Capur signaled for another beer. He reserved his comments as he replenished his friend’s glass an act which had briefly interrupted the anecdote. Lang continued on. ‘I was friendly with Mr. Roy and could understand his compulsions for taking premature retirement. He was of the belief that he had another option in life. I am sure you of all people will understand why’.
Capur did understand. When they joined the IAS, they believed they were like the philosopher knights of Aristotelian Greece; motivated to serve society with compassion and objectivity. They would change the system and make a tangible difference. Before they could realize it, all their plans came to naught. The nexus between some unscrupulous and self-aggrandizing members of their service with businessmen and politicians existed before their entry into the government and would continue after their exit. Both the friends would discuss about unfulfilled potential and the frustration of being sidelined by a system that favored mostly cronyism and corruption.
Their golf fortunately provided an escape route from this frustration of not being able to generate tangible outcomes and being stymied by hidden agenda and minefields of bad governance. The game provided a dimension of their life which rewarded skills and industry and commitment and contrasted sharply with the culture prevalent in their workplace. It provided a cathartic outlet but only on weekends. They often discussed the option of quitting but they lacked the skills and courage to quit and consoled themselves with the thought that they could be given an assignment which would prove their true potential. Capur said that he admired the courage of the man who could take golf up as a full time profession and give up all the perks and privileges of government service.
Lang continued with his narration about how the subject of his story had almost become a derelict person avoided by all his friends that is until fate dealt him an ace of spades! ‘Due to the unrelenting heat in other parts of India’ he said ‘some five years ago the Indian Golf Association temporarily shifted the venue of the Q School to this very course. Almost immediately thereafter, Mr. Roy began to practice without even taking a break for meals. He would even practice in the dark by lighting candles around the practice green and work on his putting and chipping.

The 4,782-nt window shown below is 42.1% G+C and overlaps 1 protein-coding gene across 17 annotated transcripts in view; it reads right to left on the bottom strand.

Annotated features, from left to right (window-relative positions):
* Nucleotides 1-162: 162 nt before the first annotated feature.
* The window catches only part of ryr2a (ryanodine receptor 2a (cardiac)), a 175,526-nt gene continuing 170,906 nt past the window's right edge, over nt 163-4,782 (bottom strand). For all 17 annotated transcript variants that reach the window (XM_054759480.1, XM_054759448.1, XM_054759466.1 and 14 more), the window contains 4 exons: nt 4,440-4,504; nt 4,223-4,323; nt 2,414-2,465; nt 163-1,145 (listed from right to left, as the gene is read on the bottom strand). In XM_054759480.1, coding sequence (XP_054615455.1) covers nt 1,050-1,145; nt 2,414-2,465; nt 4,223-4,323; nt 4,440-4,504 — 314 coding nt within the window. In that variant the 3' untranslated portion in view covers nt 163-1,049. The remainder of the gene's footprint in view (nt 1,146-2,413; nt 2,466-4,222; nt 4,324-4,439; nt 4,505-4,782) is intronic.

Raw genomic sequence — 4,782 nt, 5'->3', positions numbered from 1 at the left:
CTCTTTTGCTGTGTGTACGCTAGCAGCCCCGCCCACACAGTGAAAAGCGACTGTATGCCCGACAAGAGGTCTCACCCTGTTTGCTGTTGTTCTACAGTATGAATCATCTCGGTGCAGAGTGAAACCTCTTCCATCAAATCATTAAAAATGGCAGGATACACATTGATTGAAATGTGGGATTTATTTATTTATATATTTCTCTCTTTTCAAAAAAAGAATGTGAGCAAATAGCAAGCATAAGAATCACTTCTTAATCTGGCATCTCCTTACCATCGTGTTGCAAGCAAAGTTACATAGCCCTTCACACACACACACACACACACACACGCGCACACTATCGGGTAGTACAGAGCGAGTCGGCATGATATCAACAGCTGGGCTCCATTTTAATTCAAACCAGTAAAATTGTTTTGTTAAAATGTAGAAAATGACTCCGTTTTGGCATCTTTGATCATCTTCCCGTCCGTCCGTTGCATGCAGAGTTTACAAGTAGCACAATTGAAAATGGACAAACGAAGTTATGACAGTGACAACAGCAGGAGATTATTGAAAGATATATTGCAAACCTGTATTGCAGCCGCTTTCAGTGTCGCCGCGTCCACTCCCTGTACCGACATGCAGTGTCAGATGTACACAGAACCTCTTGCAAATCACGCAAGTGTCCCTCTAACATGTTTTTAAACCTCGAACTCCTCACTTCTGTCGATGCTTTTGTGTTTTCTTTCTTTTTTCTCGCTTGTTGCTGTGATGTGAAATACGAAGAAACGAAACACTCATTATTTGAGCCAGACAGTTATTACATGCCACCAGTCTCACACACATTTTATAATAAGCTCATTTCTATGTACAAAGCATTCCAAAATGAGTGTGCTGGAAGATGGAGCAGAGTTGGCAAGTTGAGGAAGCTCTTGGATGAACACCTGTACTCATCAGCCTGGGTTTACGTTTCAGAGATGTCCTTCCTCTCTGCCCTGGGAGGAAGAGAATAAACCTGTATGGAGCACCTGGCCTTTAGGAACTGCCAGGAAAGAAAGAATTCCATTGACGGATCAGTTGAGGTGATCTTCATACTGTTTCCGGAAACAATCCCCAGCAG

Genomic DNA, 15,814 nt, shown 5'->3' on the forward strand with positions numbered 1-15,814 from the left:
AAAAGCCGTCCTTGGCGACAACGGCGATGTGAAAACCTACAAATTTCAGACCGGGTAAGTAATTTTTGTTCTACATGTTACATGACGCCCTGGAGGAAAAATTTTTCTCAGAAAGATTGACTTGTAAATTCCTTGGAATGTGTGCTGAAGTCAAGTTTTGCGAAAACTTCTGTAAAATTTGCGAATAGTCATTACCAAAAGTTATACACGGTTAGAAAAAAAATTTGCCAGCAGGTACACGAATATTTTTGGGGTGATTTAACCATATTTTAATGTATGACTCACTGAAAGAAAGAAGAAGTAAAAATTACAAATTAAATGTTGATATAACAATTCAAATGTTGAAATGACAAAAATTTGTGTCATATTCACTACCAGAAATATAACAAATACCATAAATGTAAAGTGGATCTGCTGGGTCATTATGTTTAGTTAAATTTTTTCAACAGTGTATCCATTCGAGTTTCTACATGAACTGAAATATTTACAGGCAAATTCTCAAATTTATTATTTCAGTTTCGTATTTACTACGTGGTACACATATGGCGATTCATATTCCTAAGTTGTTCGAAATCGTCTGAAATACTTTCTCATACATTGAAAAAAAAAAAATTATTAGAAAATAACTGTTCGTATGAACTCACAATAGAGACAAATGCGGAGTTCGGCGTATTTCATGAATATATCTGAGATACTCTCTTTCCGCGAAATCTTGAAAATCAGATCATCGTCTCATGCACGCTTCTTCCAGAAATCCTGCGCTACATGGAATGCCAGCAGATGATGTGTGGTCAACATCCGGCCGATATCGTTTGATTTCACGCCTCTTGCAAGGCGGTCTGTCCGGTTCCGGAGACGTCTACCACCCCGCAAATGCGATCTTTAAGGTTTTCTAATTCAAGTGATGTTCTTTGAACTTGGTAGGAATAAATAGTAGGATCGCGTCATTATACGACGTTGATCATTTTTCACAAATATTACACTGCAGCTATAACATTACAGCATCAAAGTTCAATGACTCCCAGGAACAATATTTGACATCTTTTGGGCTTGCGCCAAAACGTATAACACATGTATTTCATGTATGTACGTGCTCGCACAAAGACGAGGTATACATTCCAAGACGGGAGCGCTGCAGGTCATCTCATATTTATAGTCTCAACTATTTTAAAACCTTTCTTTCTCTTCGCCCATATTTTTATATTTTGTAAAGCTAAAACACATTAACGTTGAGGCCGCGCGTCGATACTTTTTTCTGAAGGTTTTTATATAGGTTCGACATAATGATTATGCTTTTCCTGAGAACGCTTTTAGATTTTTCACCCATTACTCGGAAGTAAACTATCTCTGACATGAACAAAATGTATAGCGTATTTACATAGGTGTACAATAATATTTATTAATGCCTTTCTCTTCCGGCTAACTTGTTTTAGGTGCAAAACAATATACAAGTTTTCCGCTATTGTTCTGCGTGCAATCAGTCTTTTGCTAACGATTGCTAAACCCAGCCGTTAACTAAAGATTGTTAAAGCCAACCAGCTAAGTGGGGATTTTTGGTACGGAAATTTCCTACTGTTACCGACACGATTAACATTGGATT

The big day came and about four score aspirants teed off. The qualifying was over 18 holes and the qualifying cut was set at one under the course par of 70. In layman terms, a player would need to achieve a score of ‘69’, which was quite difficult considering the topography of the Shillong Golf course with its angled fairways and small greens. Our friend was now confident of qualifying. After all, it was his home course and one of his friends Brigadier Singh often remarked that Roy recognized every blade of grass on the course.
Mr. Roy shot a one over par on the first nine holes, but was still confident in making the cut, as it was his home course. And in any case, he always carded a three under round or better on the comparatively easier back nine. Till the 16th hole the going was good. His game was holding up as expected and his card read at two under par with three birdies made on three successive holes. The other three players were reconciled to missing the cut. But on the very next hole that is the 17th hole, which was a par four, Lady Luck deserted him.